To learn more about the Outward Bound learning approach, or to experience the transformative power of our expeditions, visit www.outwardbound.org or call 866.467.7651 to speak with an Admissions Advisor today. With a rich selection of expeditions, a wide variety of age groups, stunning locations across the country, and courses that run throughout the year, there’s an Outward Bound expedition for everyone.
Most selective colleges require you to submit an essay or personal statement as part of your application.
It may sound like a chore, and it will certainly take a substantial amount of work. But it's also a unique opportunity that can make a difference at decision time. Admissions committees put the most weight on your high school grades and your test scores. However, selective colleges receive applications from many worthy students with similar scores and grades—too many to admit. So they use your essay, along with your letters of recommendation and extracurricular activities, to find out what sets you apart from the other talented candidates.
Telling Your Story to Colleges
So what does set you apart?
You have a unique background, interests and personality. This is your chance to tell your story (or at least part of it). The best way to tell your story is to write a personal, thoughtful essay about something that has meaning for you. Be honest and genuine, and your unique qualities will shine through.
Admissions officers have to read an unbelievable number of college essays, most of which are forgettable. Many students try to sound smart rather than sounding like themselves. Others write about a subject that they don't care about, but that they think will impress admissions officers.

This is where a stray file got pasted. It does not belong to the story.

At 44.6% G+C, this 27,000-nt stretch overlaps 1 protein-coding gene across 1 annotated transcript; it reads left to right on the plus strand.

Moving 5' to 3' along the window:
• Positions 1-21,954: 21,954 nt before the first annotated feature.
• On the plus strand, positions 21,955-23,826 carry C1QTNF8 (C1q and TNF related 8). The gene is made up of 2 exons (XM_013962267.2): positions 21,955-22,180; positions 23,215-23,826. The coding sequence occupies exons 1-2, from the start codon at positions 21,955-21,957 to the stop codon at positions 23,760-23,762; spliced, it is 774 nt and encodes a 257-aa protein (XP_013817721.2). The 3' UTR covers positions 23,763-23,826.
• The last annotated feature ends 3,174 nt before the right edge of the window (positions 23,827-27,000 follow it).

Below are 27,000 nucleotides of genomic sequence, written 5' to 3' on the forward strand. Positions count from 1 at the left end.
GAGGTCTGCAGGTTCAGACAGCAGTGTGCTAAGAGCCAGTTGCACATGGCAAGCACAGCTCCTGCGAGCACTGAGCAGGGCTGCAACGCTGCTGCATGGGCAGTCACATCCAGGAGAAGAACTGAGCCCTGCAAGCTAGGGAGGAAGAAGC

You don't need to have started your own business or have spent the summer hiking the Appalachian Trail. Colleges are simply looking for thoughtful, motivated students who will add something to the first-year class.
Tips for a Stellar College Application Essay
1. Write about something that's important to you.
It could be an experience, a person, a book—anything that has had an impact on your life.
2. Don't just recount—reflect!
Anyone can write about how they won the big game or the summer they spent in Rome. When recalling these events, you need to give more than the play-by-play or itinerary. Describe what you learned from the experience and how it changed you.
3. Being funny is tough.
A student who can make an admissions officer laugh never gets lost in the shuffle. But beware. What you think is funny and what an adult working in a college thinks is funny are probably different. We caution against one-liners, limericks and anything off–color.
4. Start early and write several drafts.
Set it aside for a few days and read it again. Put yourself in the shoes of an admissions officer: Is the essay interesting? Do the ideas flow logically? Does it reveal something about the applicant? Is it written in the applicant’s own voice?
5. No repeats.
What you write in your application essay or personal statement should not contradict any other part of your application–nor should it repeat it. This isn't the place to list your awards or discuss your grades or test scores.
6. Answer the question being asked.
Don't reuse an answer to a similar question from another application.
7. Have at least one other person edit your essay.
A teacher or college counselor is your best resource. And before you send it off, check, check again, and then triple check to make sure your essay is free of spelling or grammar errors.